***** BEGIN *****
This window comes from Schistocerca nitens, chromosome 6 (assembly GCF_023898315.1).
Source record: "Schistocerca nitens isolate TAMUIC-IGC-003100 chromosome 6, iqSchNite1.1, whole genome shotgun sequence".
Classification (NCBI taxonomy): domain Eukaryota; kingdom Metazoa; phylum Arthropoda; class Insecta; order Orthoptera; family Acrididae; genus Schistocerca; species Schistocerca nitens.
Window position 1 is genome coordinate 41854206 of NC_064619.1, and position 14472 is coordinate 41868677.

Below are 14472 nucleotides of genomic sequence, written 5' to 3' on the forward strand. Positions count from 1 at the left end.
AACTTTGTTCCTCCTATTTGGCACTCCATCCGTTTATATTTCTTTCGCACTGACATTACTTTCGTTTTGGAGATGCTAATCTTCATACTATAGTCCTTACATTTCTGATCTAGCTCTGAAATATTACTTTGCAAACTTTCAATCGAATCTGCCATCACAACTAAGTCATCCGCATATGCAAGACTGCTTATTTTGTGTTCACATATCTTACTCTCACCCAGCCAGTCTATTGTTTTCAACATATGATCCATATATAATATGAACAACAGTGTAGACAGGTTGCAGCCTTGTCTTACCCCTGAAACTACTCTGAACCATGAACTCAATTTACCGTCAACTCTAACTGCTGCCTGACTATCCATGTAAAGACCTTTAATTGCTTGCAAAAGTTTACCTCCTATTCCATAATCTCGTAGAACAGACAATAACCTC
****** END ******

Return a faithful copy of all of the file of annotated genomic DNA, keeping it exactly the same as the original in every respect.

This window comes from Schistocerca nitens, chromosome 6 (assembly GCF_023898315.1).
Source record: "Schistocerca nitens isolate TAMUIC-IGC-003100 chromosome 6, iqSchNite1.1, whole genome shotgun sequence".
Classification (NCBI taxonomy): domain Eukaryota; kingdom Metazoa; phylum Arthropoda; class Insecta; order Orthoptera; family Acrididae; genus Schistocerca; species Schistocerca nitens.
Window position 1 is genome coordinate 41854206 of NC_064619.1, and position 14472 is coordinate 41868677.

Below are 14472 nucleotides of genomic sequence, written 5' to 3' on the forward strand. Positions count from 1 at the left end.
AACTTTGTTCCTCCTATTTGGCACTCCATCCGTTTATATTTCTTTCGCACTGACATTACTTTCGTTTTGGAGATGCTAATCTTCATACTATAGTCCTTACATTTCTGATCTAGCTCTGAAATATTACTTTGCAAACTTTCAATCGAATCTGCCATCACAACTAAGTCATCCGCATATGCAAGACTGCTTATTTTGTGTTCACATATCTTACTCTCACCCAGCCAGTCTATTGTTTTCAACATATGATCCATATATAATATGAACAACAGTGTAGACAGGTTGCAGCCTTGTCTTACCCCTGAAACTACTCTGAACCATGAACTCAATTTACCGTCAACTCTAACTGCTGCCTGACTATCCATGTAAAGACCTTTAATTGCTTGCAAAAGTTTACCTCCTATTCCATAATCTCGTAGAACAGACAATAACCTC